6 Surprising Myths and Facts About Weight-Loss That You Need To Know

Myths and Facts About Weight-Loss 1Everyone has that apocryphal friend of a friend who lost half her bodyweight by some suspect diet or exercise plan. She only ate pineapples before noon! He cut out all white food! She subsisted for three weeks on jarred baby food! “This is what I call nutrition ‘myth-information.’ There is a lot of bad information out there, especially on the internet,” says Bonnie Taub-Dix, RDN, CDN, author of Read It Before You Eat It.

 

MYTH: Snacking is never worth the calories.

Snacking is actually important. “If done right, it will give you sustained energy throughout the day and maybe prevent you from overeating at meals,” says Taub-Dix. That said, the type of snack and how you snack are key. Obviously, snacks should not be potato chips and other empty calories. The ideal snack should include healthy protein and carbs or protein, carbs and fat.  Examples: Greek yogurt with nuts and fruit. Celery sticks or apple slices with almond butter. Instant oatmeal with boiled water or skim milk. Also, snack mindfully, focused on what you are eating. If you are just shoveling it in while you watch TV or check email, you will eat more.

 

MYTH: Carbs make you fat.

Carbohydrates have developed an unfair reputation as bad guys. (Thanks, Atkins diet.) Carbs, however, are an excellent source of energy. The trick is not to overdo it and to eat the right carbs. Complex carbs are the way to go: green vegetables like broccoli, Brussels sprouts, and asparagus; whole grains; starchy vegetables such as potatoes, sweet potatoes, corn, and pumpkin; and beans, lentils, and peas. “Complex carbs can make you feel fuller for longer because they break down more slowly than sugary carbs. They actually can assist in weight loss,” explains Taub-Dix.

 

MYTH: Always go with “low-fat” or “fat-free” foods.

This is where the word “free” can be costly. If a product has been labeled free of fat (or sugar or sodium), manufacturers have usually added more of something else to make it taste better (like fat or sugar or sodium). Make sure you scrutinize the labels to make sure they aren’t sneaking in ingredients that are just as bad. What’s more, “low-fat” labels seem to provide silent permission to eat more, say researchers at Cornell University Food and Brand Lab. A study there found that people confronted with foods labeled “low-fat” eat 50% more than people who eat the same foods with no health labeling.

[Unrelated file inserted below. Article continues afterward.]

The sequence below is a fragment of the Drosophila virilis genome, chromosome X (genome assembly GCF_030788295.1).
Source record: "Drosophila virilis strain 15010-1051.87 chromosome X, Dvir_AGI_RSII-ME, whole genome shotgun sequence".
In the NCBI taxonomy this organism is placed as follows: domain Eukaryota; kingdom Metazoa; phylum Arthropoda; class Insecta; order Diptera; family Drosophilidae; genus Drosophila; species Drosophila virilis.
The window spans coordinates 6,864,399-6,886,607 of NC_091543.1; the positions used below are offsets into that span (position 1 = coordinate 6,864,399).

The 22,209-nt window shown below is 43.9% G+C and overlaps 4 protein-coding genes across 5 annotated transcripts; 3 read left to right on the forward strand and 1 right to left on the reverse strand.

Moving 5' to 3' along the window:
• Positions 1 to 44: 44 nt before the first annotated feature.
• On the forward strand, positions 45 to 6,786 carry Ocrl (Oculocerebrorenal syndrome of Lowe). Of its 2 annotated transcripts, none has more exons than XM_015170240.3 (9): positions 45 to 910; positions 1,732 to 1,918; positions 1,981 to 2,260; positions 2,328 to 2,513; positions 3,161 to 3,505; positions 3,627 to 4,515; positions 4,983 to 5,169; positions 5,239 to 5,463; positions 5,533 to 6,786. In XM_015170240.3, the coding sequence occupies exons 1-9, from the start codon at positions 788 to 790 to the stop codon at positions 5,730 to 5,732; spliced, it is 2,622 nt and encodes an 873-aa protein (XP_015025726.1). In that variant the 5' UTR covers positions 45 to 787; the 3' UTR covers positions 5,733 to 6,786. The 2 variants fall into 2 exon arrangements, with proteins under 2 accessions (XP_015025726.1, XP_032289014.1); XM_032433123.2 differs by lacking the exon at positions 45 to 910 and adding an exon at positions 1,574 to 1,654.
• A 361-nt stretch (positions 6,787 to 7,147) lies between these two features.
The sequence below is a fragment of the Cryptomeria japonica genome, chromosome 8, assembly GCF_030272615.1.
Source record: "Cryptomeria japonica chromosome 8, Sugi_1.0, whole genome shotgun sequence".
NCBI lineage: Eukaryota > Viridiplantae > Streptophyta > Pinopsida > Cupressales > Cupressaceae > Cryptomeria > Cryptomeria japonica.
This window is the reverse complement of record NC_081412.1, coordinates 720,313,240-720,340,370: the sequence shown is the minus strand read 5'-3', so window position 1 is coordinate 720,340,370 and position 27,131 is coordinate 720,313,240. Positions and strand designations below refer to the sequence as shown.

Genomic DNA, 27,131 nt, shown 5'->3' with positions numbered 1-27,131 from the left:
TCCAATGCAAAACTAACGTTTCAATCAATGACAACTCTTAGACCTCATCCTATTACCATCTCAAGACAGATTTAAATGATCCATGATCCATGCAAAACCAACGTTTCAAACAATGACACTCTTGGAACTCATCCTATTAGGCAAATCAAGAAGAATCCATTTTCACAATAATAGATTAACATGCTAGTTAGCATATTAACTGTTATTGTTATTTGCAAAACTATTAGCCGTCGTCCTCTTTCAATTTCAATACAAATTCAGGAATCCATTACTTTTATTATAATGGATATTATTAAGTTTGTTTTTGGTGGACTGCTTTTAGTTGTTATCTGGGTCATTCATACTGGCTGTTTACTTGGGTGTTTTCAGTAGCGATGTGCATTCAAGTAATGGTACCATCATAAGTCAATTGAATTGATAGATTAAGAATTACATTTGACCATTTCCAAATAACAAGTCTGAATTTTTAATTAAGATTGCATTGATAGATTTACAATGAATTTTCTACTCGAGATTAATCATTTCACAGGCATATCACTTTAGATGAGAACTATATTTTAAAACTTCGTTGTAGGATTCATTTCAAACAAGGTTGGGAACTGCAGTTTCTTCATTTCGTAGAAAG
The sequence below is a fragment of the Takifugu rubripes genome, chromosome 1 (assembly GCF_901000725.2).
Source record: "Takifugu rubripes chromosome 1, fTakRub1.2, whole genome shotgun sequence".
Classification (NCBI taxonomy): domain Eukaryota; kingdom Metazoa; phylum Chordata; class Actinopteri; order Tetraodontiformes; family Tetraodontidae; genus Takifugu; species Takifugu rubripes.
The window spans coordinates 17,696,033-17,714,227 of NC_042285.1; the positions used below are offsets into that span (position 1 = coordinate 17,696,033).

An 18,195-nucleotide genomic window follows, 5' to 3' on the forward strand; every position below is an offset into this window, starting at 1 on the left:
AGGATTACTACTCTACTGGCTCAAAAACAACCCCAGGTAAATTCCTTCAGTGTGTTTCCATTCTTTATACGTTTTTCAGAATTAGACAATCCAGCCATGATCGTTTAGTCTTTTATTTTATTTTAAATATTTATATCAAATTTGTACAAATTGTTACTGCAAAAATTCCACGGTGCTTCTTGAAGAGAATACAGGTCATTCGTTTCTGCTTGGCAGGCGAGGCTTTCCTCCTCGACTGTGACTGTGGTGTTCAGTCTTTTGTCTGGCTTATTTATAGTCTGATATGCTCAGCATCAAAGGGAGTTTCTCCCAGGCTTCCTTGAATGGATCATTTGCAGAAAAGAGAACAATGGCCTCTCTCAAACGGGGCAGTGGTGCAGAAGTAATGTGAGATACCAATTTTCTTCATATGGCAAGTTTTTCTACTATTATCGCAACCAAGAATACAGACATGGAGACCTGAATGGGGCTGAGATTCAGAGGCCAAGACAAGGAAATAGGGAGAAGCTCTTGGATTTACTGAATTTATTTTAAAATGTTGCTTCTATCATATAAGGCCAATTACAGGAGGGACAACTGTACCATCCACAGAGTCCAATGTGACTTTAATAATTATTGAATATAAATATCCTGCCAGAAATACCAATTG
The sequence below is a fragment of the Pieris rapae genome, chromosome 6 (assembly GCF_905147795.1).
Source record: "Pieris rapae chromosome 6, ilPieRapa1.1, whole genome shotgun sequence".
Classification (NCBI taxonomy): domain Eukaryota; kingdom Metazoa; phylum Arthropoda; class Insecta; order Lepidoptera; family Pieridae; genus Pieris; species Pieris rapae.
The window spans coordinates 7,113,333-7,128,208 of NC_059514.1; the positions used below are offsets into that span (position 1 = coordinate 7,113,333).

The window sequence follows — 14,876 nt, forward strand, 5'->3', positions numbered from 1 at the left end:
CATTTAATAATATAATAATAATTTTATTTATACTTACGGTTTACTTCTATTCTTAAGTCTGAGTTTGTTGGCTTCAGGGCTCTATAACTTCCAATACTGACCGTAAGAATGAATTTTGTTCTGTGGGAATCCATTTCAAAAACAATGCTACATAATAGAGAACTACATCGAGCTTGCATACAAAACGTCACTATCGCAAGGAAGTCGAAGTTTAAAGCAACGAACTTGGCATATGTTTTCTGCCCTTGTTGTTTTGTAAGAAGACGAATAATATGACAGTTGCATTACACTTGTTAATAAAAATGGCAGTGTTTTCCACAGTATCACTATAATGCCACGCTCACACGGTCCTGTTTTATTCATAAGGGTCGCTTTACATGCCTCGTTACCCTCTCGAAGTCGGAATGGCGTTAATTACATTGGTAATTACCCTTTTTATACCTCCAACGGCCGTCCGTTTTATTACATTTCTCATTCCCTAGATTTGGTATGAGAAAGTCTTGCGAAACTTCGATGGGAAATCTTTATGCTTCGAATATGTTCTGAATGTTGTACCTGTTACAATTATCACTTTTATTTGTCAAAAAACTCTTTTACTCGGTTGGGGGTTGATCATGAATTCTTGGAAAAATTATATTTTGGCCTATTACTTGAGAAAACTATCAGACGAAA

Related: Heart Healthy Aging With Nutrition

 

MYTH: Eat breakfast like royalty, lunch like a commoner, and dinner like a pauper.

It’s never a great idea to load up or starve yourself at any particular time of day. Taub-Dix says it’s best to eat like a “commoner” at every meal, with small nutritional snacks in between. “Your day needs to be balanced so you don’t get sluggish and bloated after a large meal, and then crash later on. On the other hand, you need to eat enough throughout the day so that you aren’t ravenous. Balance, balance, balance,” she says.
Myths and Facts About Weight-Loss 2

FACT: Sleep habits affect weight loss.

A 2014 University of Chicago study found that adequate sleep is associated with decreased appetite, and less desire for bad-for-you foods. When participants averaged 1.6 hours more sleep than usual (about 8 hours total), researchers found an encouraging correlation: “a 14% decrease in overall appetite and a 62% decrease in desire for sweet and salty foods,” according to the research report. In addition, Taub-Dix points out that when you are tired, it is harder to make smart choices. Also, if you are not sleeping a lot, you are up for more hours, which gives you more time to eat. (Midnight pizza run, anyone?

FACT: Diets don’t work.

Maybe in the short run, but not for the long haul. A 2007 UCLA review of 31 diet studies found that at least one-third to two-thirds of people on diets regained more weight than they lost within four or five years. Diets often fail because they don’t look at the whole picture. They just address the food part of the equation without looking at all the other factors that go into weight gain: exercise, stress, past trauma, sleep. Myths and Facts About Weight-Loss.

“If you change your life to fit in your unrealistic diet—no carbs, no fats, no fun or pleasure—it’s almost guaranteed that it won’t last,” says Taub-Dix. Also: Fad diets that restrict one food group or another may lack essential ingredients and don’t teach you about healthy eating. In order to get permanent change, stop thinking about it as a weight-loss regimen with all that contains—daily weighing, self-loathing when you “cheat.” Instead focus on overall lifestyle changes that promote health and energy.

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